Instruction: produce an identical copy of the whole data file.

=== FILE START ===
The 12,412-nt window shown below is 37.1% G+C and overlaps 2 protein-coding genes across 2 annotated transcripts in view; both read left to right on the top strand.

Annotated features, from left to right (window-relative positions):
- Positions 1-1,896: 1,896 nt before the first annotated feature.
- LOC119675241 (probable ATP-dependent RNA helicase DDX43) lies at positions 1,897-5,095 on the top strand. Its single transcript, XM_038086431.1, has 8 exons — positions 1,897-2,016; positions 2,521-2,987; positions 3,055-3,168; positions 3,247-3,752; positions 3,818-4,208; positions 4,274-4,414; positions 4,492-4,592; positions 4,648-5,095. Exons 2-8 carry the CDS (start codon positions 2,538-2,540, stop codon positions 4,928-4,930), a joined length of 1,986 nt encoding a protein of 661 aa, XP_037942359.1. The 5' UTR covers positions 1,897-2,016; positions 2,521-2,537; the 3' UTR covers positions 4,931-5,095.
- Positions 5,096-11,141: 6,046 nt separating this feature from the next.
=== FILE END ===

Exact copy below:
The 12,412-nt window shown below is 37.1% G+C and overlaps 2 protein-coding genes across 2 annotated transcripts in view; both read left to right on the top strand.

Annotated features, from left to right (window-relative positions):
- Positions 1-1,896: 1,896 nt before the first annotated feature.
- LOC119675241 (probable ATP-dependent RNA helicase DDX43) lies at positions 1,897-5,095 on the top strand. Its single transcript, XM_038086431.1, has 8 exons — positions 1,897-2,016; positions 2,521-2,987; positions 3,055-3,168; positions 3,247-3,752; positions 3,818-4,208; positions 4,274-4,414; positions 4,492-4,592; positions 4,648-5,095. Exons 2-8 carry the CDS (start codon positions 2,538-2,540, stop codon positions 4,928-4,930), a joined length of 1,986 nt encoding a protein of 661 aa, XP_037942359.1. The 5' UTR covers positions 1,897-2,016; positions 2,521-2,537; the 3' UTR covers positions 4,931-5,095.
- Positions 5,096-11,141: 6,046 nt separating this feature from the next.